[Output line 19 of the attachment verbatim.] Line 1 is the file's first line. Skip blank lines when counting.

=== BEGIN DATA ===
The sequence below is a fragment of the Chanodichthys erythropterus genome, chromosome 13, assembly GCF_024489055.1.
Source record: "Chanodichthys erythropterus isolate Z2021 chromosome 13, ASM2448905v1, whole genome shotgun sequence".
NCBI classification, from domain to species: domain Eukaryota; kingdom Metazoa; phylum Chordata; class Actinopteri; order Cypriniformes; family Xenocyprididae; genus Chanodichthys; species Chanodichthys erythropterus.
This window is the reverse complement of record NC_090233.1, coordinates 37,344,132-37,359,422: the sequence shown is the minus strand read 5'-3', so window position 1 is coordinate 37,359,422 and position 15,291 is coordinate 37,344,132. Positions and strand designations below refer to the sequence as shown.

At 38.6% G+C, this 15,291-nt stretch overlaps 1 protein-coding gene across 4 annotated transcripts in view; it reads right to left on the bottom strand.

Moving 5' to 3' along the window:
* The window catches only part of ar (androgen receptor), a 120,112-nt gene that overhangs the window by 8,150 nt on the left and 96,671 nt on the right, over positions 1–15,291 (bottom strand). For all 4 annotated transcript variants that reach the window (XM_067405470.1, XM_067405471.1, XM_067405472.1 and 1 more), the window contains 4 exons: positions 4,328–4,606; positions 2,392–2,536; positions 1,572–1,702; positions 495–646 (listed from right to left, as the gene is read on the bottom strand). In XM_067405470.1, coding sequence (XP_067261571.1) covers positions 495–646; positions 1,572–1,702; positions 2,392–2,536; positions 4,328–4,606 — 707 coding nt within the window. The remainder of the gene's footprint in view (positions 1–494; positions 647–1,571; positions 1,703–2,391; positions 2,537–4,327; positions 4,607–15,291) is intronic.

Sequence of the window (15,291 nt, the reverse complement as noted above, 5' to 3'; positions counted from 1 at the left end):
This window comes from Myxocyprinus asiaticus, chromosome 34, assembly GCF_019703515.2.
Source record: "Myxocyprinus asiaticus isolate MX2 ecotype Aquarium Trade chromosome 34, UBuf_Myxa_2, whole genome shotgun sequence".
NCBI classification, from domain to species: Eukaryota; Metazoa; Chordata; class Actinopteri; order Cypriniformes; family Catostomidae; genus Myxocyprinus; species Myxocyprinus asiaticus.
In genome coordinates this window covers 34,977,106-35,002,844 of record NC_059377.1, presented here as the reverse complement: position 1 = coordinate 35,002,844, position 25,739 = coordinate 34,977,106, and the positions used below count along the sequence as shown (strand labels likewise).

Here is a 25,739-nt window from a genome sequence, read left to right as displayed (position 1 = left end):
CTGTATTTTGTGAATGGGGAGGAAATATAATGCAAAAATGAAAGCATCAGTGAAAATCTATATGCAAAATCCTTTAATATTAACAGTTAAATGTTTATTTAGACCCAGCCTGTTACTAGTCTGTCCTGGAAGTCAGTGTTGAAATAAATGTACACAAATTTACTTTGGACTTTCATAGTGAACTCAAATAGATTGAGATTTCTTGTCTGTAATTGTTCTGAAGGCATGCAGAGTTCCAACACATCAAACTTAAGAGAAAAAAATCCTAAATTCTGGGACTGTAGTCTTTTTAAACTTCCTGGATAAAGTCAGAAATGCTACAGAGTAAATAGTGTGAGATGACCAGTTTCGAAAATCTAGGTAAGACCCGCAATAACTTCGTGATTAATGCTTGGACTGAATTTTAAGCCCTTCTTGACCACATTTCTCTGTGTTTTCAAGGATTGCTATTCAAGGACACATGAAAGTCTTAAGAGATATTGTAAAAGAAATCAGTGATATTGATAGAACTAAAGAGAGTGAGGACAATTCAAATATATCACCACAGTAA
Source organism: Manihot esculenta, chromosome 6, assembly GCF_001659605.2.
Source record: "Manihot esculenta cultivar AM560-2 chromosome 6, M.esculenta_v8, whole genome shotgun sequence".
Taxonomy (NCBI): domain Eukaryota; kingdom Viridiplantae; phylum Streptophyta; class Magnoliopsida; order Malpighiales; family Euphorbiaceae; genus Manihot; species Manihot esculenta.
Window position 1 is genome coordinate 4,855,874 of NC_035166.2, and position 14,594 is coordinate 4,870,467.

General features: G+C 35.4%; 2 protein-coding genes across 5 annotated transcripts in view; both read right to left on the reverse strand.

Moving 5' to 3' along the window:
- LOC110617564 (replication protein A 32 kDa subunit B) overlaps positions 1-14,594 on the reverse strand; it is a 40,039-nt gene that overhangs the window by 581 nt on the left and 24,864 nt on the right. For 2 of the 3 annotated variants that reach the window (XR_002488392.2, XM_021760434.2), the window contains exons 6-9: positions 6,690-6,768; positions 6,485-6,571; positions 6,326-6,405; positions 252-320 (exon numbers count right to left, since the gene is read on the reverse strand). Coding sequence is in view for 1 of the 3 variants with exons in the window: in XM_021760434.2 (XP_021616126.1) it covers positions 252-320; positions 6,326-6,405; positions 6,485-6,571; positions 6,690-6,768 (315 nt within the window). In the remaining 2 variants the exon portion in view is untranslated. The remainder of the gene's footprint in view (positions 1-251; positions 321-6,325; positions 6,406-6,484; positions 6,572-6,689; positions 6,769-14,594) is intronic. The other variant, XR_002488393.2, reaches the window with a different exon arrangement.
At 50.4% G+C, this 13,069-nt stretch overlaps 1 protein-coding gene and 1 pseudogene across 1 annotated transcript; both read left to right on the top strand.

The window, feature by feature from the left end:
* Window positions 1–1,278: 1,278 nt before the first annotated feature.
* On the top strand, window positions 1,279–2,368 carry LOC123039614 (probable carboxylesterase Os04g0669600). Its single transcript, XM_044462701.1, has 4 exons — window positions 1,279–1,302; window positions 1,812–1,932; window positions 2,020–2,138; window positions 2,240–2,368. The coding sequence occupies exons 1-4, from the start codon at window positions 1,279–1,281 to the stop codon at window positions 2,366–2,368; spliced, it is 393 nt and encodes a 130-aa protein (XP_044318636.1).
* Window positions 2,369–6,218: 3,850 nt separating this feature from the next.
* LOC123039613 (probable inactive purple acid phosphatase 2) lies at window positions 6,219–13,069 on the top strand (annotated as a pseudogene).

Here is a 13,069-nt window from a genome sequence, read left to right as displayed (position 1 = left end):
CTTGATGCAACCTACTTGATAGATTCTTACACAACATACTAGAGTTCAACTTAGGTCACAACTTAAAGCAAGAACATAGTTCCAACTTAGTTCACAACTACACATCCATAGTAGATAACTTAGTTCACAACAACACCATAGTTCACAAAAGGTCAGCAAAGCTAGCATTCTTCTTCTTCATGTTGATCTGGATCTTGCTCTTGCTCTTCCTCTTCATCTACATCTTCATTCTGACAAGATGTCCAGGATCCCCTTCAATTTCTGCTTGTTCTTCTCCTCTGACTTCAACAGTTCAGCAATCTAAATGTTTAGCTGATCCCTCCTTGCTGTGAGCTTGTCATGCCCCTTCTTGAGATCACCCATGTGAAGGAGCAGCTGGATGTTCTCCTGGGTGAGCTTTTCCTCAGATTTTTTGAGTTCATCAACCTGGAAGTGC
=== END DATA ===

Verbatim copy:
General features: G+C 35.4%; 2 protein-coding genes across 5 annotated transcripts in view; both read right to left on the reverse strand.